I think it’s supremely self-centred for someone who knows fat people (even if they are also fat) to subject them to talk about dieting, weight loss goals, moral qualities of nutrition, and it being better to be thinner and worse to be fat.  The point of my original post was more “don’t make me listen to that” than “don’t do what you want to do.”

Hope that makes more sense now!

I’m fat, and although I’ve been different sizes at different times, my peers started telling me I was fat when I was around eight or nine and that’s all that matters when it comes to being identified. Being fat is not something anyone is allowed to do with total nonchalance in this culture, but if it’s easiest on anyone, it’s easiest on people who have every other type of privilege afforded. It’s easier to be a man and fat, white and fat, masculine and fat, straight-presenting and fat.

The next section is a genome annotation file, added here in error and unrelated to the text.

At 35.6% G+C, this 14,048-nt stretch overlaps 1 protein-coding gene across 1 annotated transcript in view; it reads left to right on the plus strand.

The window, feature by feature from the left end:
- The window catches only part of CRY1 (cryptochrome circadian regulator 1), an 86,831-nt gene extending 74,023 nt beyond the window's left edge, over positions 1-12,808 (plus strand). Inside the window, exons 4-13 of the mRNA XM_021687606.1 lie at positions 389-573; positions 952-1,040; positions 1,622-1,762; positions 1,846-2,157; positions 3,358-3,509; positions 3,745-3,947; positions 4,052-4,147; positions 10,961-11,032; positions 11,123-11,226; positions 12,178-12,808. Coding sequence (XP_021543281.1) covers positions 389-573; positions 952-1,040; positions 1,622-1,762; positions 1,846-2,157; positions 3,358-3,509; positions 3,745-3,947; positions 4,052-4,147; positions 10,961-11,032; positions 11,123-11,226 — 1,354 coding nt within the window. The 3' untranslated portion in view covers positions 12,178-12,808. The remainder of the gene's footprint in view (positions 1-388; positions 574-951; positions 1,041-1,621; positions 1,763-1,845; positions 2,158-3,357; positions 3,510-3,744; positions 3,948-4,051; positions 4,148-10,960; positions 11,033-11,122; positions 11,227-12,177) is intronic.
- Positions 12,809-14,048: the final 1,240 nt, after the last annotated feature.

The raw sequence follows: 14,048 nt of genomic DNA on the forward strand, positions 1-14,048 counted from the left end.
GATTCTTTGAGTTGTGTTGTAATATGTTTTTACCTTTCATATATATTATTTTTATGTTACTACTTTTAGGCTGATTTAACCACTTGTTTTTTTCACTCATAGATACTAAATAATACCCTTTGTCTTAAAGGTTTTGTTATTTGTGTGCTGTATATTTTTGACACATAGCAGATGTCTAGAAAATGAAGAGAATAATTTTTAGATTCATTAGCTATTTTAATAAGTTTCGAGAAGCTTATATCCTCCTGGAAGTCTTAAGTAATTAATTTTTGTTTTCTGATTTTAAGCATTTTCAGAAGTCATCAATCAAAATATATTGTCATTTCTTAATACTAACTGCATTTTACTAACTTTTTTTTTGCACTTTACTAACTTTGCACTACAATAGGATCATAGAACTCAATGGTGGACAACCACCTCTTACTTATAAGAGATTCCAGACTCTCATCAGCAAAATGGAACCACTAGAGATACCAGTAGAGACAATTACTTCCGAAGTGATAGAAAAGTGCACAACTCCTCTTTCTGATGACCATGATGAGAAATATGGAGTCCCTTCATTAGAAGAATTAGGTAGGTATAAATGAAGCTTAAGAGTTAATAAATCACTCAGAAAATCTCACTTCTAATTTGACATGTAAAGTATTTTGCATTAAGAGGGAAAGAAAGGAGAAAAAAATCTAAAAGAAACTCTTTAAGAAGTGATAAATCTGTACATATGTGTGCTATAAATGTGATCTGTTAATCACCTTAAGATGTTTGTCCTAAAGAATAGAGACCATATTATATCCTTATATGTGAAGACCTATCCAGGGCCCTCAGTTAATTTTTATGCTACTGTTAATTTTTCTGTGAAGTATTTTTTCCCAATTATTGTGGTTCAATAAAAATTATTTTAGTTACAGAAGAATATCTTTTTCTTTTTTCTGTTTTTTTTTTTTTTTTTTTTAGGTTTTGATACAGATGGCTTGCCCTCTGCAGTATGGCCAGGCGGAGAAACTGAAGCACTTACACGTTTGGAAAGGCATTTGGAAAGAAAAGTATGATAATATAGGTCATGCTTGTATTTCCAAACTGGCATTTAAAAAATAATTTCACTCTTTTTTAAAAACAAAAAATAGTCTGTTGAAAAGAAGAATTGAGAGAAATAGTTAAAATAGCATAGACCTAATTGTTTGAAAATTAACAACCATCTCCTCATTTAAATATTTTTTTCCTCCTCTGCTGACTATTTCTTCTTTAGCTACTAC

Jesse Dangerously interviewed by Anne Thériault for Shameless Magazine's blog about his song “Coming Out Wrong.”
I am 100% in accord with the sentiments expressed in the review above, and I think LeastHelpful is losing its edge pretty sadly & rapidly if this is the most outrageous complaint they’ve seen lately.

I am 100% in accord with the sentiments expressed in the review above, and I think LeastHelpful is losing its edge pretty sadly & rapidly if this is the most outrageous complaint they’ve seen lately.

Fat Acceptance



The people who are most shamed and oppressed for being fat are working class people of color and working class white people.  Many of which either live in food deserts in urban areas or live in rural areas where grocery stores may be scarce or difficult to get to if you don’t have a car/ have limited transportation options.